2022 Perspectives & Projections: Topics cover gamut from media coverage to affordable housing


2022 Perspectives & Projections: Topics cover gamut from media coverage to affordable housing

By Peter Madrid | MadridMedia

The multifamily industry has been in the news a lot lately, from the number of apartment units needed to satisfy a growing population in Arizona to the eviction moratorium and subsequent issues the pandemic presented two years ago.

The opening panel at the recent 2022 Perspectives & Projections event sponsored by the Arizona Multihousing Association at the Sheraton Downtown Phoenix examined the shifting narrative in the media when it comes to the industry.

“The climate in Arizona is very difficult to navigate,” said David Leibowitz of public relations firm Leibowitz Solo. “We have worked with media the past years on the eviction issue and housing shortage. What has changed? The pandemic changed. The topic of evictions was only related to the moratorium. Now we’ve added another topic, the housing supply crisis. The context has changed.”

The take away from the panel was for the industry to be more nimble. To look for a good story. Unfortunately, the media think a good story deals with conflict, Leibowitz said.

“You have to respond to that narrative (the good the industry does for its residents) instead of creating your own. A new program your apartment community is undertaking. Simplify the message. Make it more human. Nobody wakes up and says ‘who can we evict today.’ These are good people in the industry. They’re trying to keep their residents in the property,” he said.

Former broadcast journalist Heidi Goitia agreed.

“A lot has changed (in the media),” she said. “But you still have the opportunity to create a positive narrative. Good things happen in your community, and the media need to know that. The media is not your enemy. Help them see a different perspective (of the industry) and help them write a balanced story.”

The Housing Supply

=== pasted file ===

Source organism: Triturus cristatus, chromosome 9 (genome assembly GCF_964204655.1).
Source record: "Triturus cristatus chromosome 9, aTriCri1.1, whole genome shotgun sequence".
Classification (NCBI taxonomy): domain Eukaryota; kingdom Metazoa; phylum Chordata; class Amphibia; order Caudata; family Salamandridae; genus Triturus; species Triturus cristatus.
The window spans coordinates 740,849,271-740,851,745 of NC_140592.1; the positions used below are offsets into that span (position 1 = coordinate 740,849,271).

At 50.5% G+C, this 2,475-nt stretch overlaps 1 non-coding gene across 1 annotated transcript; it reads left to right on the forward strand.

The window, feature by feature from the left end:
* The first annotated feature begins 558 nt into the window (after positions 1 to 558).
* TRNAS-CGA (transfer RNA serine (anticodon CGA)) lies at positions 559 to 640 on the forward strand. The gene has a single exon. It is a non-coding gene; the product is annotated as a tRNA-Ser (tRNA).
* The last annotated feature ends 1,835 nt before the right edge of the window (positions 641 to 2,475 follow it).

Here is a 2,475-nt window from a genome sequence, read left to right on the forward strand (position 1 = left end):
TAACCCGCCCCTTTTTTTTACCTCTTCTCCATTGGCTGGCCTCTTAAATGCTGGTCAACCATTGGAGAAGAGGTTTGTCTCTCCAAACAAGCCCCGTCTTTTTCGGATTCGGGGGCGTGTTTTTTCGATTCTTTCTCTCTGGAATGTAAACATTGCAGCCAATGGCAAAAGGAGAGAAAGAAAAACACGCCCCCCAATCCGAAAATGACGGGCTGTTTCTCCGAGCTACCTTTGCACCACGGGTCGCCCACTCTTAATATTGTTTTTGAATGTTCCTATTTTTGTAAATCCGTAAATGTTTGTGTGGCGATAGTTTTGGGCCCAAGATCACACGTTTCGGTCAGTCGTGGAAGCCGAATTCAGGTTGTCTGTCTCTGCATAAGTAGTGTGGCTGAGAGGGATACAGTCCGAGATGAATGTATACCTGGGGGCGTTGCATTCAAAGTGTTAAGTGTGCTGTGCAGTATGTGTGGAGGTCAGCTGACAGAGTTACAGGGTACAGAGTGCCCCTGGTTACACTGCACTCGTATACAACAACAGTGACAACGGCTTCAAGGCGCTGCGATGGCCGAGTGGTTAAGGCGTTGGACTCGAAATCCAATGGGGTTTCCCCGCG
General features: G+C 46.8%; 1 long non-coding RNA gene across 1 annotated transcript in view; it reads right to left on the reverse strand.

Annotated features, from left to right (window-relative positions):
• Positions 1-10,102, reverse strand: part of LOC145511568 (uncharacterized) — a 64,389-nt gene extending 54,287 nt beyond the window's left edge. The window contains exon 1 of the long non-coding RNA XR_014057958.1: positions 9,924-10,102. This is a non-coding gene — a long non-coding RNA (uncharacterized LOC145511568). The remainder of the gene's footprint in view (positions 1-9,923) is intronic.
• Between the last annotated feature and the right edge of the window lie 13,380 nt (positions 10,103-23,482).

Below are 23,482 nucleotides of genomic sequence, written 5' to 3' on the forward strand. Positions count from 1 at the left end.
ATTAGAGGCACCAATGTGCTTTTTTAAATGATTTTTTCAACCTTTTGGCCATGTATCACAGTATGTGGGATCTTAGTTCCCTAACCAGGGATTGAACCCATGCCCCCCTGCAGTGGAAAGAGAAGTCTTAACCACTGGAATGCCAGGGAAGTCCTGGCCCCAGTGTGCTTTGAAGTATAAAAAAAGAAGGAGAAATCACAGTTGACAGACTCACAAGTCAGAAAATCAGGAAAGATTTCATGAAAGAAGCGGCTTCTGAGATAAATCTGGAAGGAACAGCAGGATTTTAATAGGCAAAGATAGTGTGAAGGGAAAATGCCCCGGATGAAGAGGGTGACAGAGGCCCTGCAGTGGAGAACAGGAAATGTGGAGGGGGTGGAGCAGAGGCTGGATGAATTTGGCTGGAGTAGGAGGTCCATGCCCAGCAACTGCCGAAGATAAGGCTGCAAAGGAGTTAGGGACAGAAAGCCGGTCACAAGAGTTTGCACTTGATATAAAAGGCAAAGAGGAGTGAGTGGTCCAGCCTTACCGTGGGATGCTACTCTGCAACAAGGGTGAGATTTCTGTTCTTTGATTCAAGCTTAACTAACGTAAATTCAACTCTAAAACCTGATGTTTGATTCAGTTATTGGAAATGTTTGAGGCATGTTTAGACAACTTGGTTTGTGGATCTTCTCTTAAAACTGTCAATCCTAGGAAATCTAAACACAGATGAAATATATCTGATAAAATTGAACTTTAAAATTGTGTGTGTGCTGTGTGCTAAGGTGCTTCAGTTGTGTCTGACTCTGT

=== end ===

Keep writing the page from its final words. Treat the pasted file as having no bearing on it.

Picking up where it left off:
“You can’t go a day without hearing about the housing supply and the lack of it,” said moderator Jake Hinman, director of government affairs programs AMA.

The panel discussed the Housing Supply Study Committee, which was formed to review data on the scope of housing supply and access and to compile an overview of ways to address Arizona's housing shortage and to mitigate its causes. Hinman is on the committee.

“Maricopa County is the fastest growing in the county. Everyone wants to come here,” said panelist and Tempe Mayor Corey Woods. “The challenge is that some people want to grow by only building single-family homes. In Tempe, for instance, we can’t build out. We have to build up. All our communities need to contribute to building housing for our future workforce.”

Cindy Navarrete Stotler, Deputy Director of the Arizona Department of Housing, said there needs to be a change in the conversation.

“Let’s make density cool again. We need to bring that back,” she said.

GPEC Update

Mark Paratore, Vice President of Business Development for the Greater Phoenix Economic Council, said 2021 was a record breaker in the Valley with 10,859 new jobs.

That translated into 55 new businesses, $635 million in payroll 214 domestic prospects, and 58 international prospects.

“Arizona has an increase in earnings thanks in part to high-growth innovation jobs,” he said. “Aerospace, manufacturing, and healthcare continue to lead the way.”

National Housing Outlook

Affordability continues to be an issue, said economist Kimberly Bynum. Rent increases are making affordability more difficult. And now occupancies are coming down.

“Where is the pipeline now?” she asked. “We get kind of nervous. But we’re data people.”

Her things to watch: operating expense, renewals, stabilized concessions, and lease-up concessions.

Arizona Housing Outlook

Jay Lybik, National Director of Multifamily Analytics at CoStar, said the Arizona housing outlook is a tale of two markets, and the change is not just happening in Phoenix. Sunbelt markets are feeling it the worst. Record supply is beginning to overtake Phoenix rental demand. The fasting growing markets are now retreating.

“We are seeing some moderation,” he said. “Last year was a fantastic year, with record absorption and a 5.8 vacancy percentage. There will be some issues this year, likely a reverse of 12 months ago. It has to do mainly with questions about the economy.”

Still, he said, investors are very interested in coming to Phoenix.

The trends in Tucson show strong rent growth because of the demographic and people moving there. Tucson, he said, recovered jobs after the pandemic much faster than the rest of the state. Construction activity is brisk along the I-10 freeway and around the University of Arizona. The rent growth in Flagstaff, he added, is more balanced.